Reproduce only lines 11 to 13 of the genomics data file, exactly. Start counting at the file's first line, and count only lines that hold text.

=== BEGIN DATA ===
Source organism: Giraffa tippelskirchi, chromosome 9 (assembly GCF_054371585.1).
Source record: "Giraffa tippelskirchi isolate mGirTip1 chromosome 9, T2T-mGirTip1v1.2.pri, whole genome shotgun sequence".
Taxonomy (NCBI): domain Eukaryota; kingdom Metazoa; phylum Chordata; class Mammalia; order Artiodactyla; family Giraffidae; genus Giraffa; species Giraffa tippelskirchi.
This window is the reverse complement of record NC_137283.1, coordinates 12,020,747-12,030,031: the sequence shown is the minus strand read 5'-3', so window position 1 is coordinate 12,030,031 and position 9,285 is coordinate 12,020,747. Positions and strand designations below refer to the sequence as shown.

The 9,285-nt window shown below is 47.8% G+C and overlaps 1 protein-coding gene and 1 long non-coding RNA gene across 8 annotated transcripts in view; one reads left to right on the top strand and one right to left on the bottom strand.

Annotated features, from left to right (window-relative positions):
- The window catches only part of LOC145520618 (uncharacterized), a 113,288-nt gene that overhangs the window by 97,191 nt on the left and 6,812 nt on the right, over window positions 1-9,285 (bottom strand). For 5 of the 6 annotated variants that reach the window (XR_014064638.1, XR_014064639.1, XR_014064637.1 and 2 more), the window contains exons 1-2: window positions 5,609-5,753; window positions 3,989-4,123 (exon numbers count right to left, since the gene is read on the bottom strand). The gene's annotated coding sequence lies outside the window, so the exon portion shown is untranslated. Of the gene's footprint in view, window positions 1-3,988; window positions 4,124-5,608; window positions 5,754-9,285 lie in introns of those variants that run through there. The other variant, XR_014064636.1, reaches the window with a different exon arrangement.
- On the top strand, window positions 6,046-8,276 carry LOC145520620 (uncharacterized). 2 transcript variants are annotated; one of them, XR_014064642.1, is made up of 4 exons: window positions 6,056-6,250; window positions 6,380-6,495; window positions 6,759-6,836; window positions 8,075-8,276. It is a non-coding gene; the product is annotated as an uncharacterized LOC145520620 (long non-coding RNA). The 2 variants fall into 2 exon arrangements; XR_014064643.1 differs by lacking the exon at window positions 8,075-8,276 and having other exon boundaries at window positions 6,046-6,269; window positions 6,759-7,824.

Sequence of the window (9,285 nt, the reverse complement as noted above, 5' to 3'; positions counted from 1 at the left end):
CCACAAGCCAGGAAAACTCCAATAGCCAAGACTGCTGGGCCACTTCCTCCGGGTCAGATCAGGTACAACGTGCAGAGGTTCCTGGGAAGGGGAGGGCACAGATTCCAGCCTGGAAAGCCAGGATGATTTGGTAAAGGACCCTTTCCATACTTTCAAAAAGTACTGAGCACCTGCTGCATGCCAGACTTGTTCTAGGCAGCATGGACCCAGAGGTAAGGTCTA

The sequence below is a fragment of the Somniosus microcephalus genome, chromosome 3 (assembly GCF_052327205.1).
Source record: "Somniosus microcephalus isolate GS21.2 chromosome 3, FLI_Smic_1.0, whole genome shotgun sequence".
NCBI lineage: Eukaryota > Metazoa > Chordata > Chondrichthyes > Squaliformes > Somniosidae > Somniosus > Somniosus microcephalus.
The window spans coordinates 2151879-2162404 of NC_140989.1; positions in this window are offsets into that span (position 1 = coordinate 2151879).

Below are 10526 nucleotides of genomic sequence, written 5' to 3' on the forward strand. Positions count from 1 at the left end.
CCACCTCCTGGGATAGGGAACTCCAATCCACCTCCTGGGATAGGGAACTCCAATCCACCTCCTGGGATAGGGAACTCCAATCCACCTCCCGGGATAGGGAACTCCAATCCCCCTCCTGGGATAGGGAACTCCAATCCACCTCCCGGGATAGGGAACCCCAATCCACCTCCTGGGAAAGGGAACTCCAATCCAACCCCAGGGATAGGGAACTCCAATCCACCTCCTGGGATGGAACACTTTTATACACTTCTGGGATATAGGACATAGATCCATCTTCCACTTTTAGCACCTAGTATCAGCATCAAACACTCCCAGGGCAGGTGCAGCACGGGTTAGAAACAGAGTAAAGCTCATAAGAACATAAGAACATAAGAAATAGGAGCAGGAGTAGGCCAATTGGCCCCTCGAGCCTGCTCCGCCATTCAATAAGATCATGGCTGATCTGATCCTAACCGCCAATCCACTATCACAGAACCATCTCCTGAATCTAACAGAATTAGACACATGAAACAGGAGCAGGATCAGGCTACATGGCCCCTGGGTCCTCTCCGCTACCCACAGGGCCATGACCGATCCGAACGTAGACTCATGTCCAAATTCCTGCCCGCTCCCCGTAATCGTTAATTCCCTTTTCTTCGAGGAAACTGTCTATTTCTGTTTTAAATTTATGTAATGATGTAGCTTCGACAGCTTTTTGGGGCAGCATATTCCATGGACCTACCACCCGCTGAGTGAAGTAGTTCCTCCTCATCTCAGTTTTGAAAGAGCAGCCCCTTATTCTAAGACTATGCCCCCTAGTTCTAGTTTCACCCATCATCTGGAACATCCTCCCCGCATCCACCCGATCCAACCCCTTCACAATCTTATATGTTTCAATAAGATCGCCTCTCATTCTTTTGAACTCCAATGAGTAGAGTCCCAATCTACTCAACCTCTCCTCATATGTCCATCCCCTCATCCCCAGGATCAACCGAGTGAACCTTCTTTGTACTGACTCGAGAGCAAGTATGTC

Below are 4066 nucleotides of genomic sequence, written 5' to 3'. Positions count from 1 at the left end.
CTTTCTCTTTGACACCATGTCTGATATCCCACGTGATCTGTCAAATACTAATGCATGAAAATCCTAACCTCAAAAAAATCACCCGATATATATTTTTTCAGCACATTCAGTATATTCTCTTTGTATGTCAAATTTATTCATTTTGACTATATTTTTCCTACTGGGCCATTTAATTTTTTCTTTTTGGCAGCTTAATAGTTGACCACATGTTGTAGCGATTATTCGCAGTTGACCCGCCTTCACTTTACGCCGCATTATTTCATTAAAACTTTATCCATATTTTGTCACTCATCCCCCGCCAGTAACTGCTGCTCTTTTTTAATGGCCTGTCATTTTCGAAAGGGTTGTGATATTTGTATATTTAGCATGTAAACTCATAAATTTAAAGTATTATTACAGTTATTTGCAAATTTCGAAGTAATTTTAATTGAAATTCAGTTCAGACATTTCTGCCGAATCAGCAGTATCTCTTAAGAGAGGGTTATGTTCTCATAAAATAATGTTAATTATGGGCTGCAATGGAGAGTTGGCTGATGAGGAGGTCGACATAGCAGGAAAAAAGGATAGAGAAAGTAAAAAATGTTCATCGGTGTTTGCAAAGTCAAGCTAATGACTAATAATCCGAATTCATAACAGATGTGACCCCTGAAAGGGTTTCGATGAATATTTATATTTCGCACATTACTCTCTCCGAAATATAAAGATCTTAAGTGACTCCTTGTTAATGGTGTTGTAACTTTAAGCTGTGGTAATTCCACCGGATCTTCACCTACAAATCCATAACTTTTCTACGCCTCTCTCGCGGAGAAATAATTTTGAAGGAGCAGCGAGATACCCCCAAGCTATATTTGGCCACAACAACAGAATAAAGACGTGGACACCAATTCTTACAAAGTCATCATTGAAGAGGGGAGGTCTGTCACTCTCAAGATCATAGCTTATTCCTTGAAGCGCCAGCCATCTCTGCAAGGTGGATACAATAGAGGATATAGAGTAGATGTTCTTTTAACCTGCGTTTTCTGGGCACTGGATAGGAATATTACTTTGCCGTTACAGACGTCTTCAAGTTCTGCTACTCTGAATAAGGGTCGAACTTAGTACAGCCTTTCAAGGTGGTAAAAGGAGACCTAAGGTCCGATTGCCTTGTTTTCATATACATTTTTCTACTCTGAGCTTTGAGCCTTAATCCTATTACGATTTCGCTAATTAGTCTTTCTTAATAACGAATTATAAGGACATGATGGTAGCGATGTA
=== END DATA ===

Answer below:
The sequence below is a fragment of the Somniosus microcephalus genome, chromosome 3 (assembly GCF_052327205.1).
Source record: "Somniosus microcephalus isolate GS21.2 chromosome 3, FLI_Smic_1.0, whole genome shotgun sequence".
NCBI lineage: Eukaryota > Metazoa > Chordata > Chondrichthyes > Squaliformes > Somniosidae > Somniosus > Somniosus microcephalus.